The impact of a STEM background on MPs’ legislative behaviour

Joshua Myers, Hilde Coffé

Research output: Contribution to journalArticlepeer-review

Abstract

It is widely accepted that an MP’s background influences their legislative behaviour. Yet, little attention has been paid to the impact of an MP’s occupational and educational background, especially with regards to having a STEM background (Science, Technology, Engineering and Maths). Therefore, the current study investigates the effect of having a STEM educational and/or occupational background on both the likelihood of MPs proposing a STEM Private Member’s Bill (PMB) and the proportion of PMB proposals an MP dedicates to STEM bills. Focussing on the 2015–2017 UK Parliament, we find that having a STEM background does not affect the likelihood of proposing a STEM PMB (or not) but combining an educational and occupational STEM background significantly increases the proportion of an MP’s PMB proposals dedicated to STEM bills. This effect is stronger for the co-sponsors of PMBs than for the primary presenters. We also find that having a STEM educational background matters more strongly for women than for men, and that the level of education in an MP’s constituency also affects the link between having a STEM background and the proportion of submitted STEM PMBs. Our findings highlight the substantive consequences of having a diverse parliament, also in terms of educational and occupational backgrounds.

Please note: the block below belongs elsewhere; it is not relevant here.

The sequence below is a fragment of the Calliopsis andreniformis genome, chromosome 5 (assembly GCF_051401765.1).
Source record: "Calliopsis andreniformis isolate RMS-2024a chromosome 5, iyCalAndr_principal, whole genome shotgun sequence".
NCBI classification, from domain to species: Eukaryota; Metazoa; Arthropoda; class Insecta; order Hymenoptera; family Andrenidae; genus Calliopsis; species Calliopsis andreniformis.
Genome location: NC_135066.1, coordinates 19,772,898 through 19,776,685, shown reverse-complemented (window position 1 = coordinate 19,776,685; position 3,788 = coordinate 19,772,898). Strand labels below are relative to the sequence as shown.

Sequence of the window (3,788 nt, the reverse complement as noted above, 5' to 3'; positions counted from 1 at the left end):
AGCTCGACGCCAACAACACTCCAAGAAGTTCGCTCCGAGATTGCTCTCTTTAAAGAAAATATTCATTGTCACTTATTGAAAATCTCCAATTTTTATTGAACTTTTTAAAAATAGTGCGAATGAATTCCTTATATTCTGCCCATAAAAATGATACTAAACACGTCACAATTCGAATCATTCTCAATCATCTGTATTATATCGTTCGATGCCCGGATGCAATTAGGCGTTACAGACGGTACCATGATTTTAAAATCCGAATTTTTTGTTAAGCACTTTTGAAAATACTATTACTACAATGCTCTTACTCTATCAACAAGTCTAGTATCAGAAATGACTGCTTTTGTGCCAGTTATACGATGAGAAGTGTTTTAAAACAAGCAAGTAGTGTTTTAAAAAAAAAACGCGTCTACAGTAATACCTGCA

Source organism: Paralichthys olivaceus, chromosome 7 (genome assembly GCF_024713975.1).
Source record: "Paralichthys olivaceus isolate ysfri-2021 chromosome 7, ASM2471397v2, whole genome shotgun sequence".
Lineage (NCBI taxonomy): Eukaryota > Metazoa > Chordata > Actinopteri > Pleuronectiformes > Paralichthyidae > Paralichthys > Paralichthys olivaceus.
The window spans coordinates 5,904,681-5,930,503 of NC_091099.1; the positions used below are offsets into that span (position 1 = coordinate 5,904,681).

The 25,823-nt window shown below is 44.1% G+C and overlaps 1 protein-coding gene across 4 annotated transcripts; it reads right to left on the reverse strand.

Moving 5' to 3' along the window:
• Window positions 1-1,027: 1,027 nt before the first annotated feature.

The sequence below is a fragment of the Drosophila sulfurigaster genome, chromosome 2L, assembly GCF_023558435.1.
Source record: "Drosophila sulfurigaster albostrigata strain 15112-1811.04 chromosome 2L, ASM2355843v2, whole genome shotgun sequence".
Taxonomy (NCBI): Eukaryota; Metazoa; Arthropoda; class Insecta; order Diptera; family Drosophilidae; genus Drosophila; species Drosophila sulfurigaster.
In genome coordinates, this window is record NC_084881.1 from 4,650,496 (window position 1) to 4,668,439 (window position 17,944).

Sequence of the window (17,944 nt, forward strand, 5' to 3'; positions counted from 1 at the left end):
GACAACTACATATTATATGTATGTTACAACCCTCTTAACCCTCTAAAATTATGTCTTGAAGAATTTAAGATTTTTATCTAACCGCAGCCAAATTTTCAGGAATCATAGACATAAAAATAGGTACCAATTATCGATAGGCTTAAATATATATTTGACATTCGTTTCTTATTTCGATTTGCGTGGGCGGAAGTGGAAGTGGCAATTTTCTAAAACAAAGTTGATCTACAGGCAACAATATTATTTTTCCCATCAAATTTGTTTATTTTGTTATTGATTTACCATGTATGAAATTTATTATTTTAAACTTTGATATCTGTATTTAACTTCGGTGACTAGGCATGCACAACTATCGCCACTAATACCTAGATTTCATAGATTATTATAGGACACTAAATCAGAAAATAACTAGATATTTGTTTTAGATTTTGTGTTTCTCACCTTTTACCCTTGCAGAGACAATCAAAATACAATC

Original languageEnglish
JournalBritish Politics
Early online date3 Jul 2021
DOIs
Publication statusE-pub ahead of print - 3 Jul 2021

Keywords

  • Legislative behaviour
  • Members of Parliament
  • Private Member's Bill
  • STEM
  • United Kingdom

ASJC Scopus subject areas

  • History
  • Sociology and Political Science
  • Political Science and International Relations

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